(Updates with Zidane quotes)
By Richard Martin
MADRID, Jan 17 (Reuters) - Real Madrid coach Zinedine Zidane said on Wednesday he cannot foresee Cristiano Ronaldo leaving the club, despite various reports in the Spanish media saying he is in the middle of a stand-off with president Florentino Perez over a pay dispute.
Ronaldo, 32, signed his last deal with Real in November 2016 until June 2021, but is reported to be demanding another new contract to bring his salary in line with Lionel Messi and Neymar, the top two earners in world soccer.
“I can’t imagine Real Madrid without Cristiano, this is his club and the one where he needs to be,” Zidane told a news conference ahead of Real’s King’s Cup quarter-final first leg against Leganes.
“We all know what people are talking about outside the club, but inside he has to just think about playing, as always. I only want to talk about his performances.”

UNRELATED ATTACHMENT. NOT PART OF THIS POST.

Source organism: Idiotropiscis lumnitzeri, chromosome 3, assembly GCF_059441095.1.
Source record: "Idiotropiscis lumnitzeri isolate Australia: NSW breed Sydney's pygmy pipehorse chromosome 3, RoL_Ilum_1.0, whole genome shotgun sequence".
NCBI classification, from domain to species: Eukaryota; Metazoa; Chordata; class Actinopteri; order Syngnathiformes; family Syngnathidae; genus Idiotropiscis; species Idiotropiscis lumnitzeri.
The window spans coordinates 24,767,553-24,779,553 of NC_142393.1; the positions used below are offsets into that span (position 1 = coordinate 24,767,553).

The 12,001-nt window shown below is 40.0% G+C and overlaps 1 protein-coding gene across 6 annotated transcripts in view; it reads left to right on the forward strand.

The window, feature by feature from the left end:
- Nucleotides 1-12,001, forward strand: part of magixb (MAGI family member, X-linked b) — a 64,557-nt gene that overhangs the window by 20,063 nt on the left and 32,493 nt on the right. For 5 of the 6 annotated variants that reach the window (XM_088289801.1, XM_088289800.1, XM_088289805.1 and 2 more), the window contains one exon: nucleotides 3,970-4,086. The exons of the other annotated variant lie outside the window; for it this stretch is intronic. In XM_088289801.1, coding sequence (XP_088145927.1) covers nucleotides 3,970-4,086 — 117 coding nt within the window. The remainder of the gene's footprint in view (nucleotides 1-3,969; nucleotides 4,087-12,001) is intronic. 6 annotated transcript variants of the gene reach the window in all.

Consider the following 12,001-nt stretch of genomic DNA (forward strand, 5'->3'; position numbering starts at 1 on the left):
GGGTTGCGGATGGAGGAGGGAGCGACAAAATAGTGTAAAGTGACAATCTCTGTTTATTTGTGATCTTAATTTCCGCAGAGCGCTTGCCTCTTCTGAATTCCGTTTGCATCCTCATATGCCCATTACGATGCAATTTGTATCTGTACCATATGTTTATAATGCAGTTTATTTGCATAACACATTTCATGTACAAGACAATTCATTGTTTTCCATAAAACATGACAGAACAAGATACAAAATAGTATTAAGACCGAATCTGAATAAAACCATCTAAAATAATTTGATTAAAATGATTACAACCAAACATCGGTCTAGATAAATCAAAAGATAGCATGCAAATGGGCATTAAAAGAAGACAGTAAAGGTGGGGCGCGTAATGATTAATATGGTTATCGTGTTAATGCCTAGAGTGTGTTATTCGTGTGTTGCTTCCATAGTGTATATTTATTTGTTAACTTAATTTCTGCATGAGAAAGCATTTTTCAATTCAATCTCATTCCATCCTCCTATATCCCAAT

Ronaldo collected a joint-record fifth Ballon d’Or award in December but has only scored four times in La Liga this season, a huge factor in the Spanish and European champions limp title defence.
Real have fallen a remarkable 19 points behind runaway league leaders Barcelona and are currently fourth in the standings, trailing second-placed Atletico Madrid by 10 points and third-placed Valencia by eight, although they have played one game less.
“Everyone loves him for everything he has done. We are in a difficult moment right now but he is still with us,” Zidane added.
“Cristiano is old enough to deal with the club himself. I only talk to him about what goes on on the pitch. He manages what goes on off it.”
Earlier on Wednesday, Real great Manolo Sanchis said the club should resist Ronaldo’s demands for a pay hike.
“Madrid don’t need to increase his (Ronaldo’s) salary,” Sanchis, who won eight Liga titles and two Champions Leagues with the club between 1983 and 2001, told Spanish radio station Cadena Cope.
“If Madrid collapse this season, he will be on his way out. (Alfredo) Di Stefano left Madrid so anyone can leave now without it causing a big drama.” (Reporting by Richard Martin; Editing by Christian Radnedge)